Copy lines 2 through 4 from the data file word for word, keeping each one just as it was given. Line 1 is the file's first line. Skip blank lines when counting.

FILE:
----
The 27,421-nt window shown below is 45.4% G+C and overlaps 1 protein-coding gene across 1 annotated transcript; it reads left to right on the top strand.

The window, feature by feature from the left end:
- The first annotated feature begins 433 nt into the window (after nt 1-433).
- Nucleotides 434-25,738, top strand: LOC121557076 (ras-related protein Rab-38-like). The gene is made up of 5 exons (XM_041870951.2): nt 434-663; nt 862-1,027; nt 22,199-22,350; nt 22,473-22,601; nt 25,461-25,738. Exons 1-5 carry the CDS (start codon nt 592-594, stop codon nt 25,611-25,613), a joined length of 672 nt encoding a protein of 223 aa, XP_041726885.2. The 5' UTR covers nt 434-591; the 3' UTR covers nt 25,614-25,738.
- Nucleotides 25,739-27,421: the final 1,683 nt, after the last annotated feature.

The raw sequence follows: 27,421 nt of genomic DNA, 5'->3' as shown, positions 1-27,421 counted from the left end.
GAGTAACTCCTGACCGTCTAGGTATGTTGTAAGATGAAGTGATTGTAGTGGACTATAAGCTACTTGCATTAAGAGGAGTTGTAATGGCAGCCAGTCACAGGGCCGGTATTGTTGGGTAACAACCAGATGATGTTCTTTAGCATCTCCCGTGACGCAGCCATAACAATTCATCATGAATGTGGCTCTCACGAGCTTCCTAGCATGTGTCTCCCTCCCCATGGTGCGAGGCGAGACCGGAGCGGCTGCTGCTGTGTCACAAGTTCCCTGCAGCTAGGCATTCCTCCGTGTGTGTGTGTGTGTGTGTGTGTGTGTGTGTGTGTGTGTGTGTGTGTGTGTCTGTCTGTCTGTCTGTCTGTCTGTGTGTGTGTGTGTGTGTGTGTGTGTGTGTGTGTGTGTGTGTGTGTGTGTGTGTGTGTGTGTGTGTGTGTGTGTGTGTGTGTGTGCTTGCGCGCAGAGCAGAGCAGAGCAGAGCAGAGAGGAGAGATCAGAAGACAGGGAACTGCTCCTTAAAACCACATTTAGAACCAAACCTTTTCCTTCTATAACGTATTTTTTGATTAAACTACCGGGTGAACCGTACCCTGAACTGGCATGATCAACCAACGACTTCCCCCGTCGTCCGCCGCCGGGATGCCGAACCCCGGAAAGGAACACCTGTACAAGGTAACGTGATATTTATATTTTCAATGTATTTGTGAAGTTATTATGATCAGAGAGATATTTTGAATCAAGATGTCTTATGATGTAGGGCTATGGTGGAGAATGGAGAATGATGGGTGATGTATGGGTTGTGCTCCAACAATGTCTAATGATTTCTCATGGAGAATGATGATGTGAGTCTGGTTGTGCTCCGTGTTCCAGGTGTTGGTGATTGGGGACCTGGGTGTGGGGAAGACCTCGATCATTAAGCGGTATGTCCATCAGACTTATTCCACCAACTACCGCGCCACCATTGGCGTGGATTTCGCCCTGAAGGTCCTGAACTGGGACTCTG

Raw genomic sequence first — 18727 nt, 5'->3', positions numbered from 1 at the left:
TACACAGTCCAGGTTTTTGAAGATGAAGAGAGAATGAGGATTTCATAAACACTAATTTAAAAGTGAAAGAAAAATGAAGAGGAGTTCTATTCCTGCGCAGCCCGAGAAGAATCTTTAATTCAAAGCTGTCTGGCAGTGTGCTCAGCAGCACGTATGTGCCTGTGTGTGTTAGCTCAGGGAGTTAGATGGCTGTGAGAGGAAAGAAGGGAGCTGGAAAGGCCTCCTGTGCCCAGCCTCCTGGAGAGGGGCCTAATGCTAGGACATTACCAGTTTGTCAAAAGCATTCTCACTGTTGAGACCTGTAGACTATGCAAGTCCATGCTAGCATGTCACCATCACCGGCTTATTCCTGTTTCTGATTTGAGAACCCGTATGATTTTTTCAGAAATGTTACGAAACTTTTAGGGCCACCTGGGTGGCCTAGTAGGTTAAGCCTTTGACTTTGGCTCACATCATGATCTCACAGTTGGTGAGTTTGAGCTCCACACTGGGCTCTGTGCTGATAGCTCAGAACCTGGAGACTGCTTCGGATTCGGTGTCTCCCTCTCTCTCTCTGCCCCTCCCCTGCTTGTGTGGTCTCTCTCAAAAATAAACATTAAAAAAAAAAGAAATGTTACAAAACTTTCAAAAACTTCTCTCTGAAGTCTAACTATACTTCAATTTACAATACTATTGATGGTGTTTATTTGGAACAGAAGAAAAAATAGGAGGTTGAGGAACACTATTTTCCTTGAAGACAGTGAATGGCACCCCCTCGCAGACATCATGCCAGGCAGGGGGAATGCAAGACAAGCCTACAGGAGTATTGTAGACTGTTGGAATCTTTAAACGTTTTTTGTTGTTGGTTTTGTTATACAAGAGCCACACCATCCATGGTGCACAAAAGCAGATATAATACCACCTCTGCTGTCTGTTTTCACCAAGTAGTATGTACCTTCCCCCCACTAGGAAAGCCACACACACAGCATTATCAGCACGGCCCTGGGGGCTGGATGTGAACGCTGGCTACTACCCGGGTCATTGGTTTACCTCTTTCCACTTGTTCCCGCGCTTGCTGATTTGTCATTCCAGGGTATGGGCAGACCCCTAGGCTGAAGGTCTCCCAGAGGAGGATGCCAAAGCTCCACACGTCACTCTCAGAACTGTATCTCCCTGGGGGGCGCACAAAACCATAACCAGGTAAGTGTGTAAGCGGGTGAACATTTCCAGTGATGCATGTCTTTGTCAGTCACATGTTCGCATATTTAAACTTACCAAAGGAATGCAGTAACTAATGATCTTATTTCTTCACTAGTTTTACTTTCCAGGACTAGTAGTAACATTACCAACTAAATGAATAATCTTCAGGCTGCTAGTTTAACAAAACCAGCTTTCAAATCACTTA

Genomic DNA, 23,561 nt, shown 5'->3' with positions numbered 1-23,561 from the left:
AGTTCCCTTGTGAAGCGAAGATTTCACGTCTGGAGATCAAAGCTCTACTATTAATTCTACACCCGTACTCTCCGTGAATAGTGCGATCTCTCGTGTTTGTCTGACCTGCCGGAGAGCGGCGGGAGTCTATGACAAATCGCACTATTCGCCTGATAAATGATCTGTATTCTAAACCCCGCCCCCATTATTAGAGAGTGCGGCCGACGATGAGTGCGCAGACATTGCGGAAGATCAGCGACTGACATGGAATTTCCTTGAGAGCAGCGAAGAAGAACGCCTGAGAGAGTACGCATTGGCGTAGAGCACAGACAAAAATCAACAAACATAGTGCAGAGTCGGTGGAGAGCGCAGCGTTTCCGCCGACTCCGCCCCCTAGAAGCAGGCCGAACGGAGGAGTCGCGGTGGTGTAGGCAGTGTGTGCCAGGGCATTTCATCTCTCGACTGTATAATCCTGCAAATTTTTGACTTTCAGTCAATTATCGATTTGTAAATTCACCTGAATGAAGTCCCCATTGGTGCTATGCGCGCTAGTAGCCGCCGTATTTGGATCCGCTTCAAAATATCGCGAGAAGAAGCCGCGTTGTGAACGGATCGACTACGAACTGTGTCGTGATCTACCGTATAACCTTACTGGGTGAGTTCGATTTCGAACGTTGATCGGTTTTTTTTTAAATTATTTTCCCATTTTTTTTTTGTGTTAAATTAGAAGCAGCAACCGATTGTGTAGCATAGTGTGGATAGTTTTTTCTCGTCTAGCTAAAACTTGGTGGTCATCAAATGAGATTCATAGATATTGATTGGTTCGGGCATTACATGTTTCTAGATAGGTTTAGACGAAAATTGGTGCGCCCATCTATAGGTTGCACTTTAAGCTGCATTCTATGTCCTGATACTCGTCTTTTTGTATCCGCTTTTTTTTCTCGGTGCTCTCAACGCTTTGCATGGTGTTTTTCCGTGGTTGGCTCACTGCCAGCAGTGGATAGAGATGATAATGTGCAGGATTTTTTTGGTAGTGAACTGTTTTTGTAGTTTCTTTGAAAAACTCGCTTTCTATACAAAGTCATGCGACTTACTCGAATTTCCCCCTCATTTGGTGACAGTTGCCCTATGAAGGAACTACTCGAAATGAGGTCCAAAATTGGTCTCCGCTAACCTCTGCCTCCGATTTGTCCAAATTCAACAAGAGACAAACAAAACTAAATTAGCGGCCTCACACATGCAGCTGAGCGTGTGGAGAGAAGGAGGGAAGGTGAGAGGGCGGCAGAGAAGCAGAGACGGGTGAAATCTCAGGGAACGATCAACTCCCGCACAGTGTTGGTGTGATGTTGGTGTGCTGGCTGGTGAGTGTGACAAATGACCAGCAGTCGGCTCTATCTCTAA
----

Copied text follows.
The window, feature by feature from the left end:
- The first annotated feature begins 433 nt into the window (after nt 1-433).
- Nucleotides 434-25,738, top strand: LOC121557076 (ras-related protein Rab-38-like). The gene is made up of 5 exons (XM_041870951.2): nt 434-663; nt 862-1,027; nt 22,199-22,350; nt 22,473-22,601; nt 25,461-25,738. Exons 1-5 carry the CDS (start codon nt 592-594, stop codon nt 25,611-25,613), a joined length of 672 nt encoding a protein of 223 aa, XP_041726885.2. The 5' UTR covers nt 434-591; the 3' UTR covers nt 25,614-25,738.